Agronomy and Horticulture Department


Date of this Version



G3, 2023, 13(6), jkad075.


Open access.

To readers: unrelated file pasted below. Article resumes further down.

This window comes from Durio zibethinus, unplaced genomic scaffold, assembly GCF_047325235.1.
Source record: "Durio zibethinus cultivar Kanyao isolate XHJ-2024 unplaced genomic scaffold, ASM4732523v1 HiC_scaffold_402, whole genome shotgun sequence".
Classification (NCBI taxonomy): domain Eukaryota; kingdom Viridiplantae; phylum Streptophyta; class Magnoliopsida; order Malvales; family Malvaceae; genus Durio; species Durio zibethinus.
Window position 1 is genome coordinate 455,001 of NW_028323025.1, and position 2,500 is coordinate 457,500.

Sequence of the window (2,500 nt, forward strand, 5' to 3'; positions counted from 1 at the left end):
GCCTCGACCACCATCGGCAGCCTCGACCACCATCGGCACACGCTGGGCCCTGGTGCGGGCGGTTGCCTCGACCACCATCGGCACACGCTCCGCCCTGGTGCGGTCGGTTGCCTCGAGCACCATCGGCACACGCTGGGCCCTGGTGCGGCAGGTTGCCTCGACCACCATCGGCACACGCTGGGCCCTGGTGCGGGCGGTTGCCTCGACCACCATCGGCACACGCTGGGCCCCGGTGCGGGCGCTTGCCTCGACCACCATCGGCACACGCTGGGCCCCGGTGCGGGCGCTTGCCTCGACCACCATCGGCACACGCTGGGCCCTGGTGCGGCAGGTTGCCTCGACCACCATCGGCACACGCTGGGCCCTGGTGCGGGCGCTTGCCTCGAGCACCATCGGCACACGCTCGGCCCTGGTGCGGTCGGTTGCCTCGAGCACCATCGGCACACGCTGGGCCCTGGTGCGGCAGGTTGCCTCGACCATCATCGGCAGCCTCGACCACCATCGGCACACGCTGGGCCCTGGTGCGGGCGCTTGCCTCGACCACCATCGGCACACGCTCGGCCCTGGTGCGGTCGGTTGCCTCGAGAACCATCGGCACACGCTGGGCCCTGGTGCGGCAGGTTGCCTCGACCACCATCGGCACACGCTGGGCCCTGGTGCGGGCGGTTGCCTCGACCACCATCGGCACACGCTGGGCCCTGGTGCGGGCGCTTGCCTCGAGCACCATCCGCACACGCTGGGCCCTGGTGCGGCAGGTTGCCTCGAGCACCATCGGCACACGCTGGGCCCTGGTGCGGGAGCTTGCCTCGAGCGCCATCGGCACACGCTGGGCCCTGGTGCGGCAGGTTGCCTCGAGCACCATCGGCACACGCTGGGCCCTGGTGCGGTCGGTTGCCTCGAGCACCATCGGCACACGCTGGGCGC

Recombination allows for the exchange of genetic material between two parents, which plant breeders exploit to make improved cultivars. This recombination is not distributed evenly across the chromosome. Recombination mostly occurs in euchromatic regions of the genome and even then, recombination is focused into clusters of crossovers termed recombination hotspots. Understanding the distribution of these hotspots along with the sequence motifs associated with them may lead to methods that enable breeders to better exploit recombination in breeding. To map recombination hotspots and identify sequence motifs associated with hotspots in soybean [Glycine max (L.) Merr.], two biparental recombinant inbred lines populations were genotyped with the SoySNP50k Illumina Infinium assay. A total of 451 recombination hotspots were identified in the two populations. Despite being half-sib populations, only 18 hotspots were in common between the two populations. While pericentromeric regions did exhibit extreme suppression of recombination, 27% of the detected hotspots were located in the pericentromeric regions of the chromosomes. Two genomic motifs associated with hotspots are similar to human, dog, rice, wheat, drosophila, and arabidopsis. These motifs were a CCN repeat motif and a poly-A motif. Genomic regions spanning other hotspots were significantly enriched with the tourist family of mini-inverted-repeat transposable elements that resides in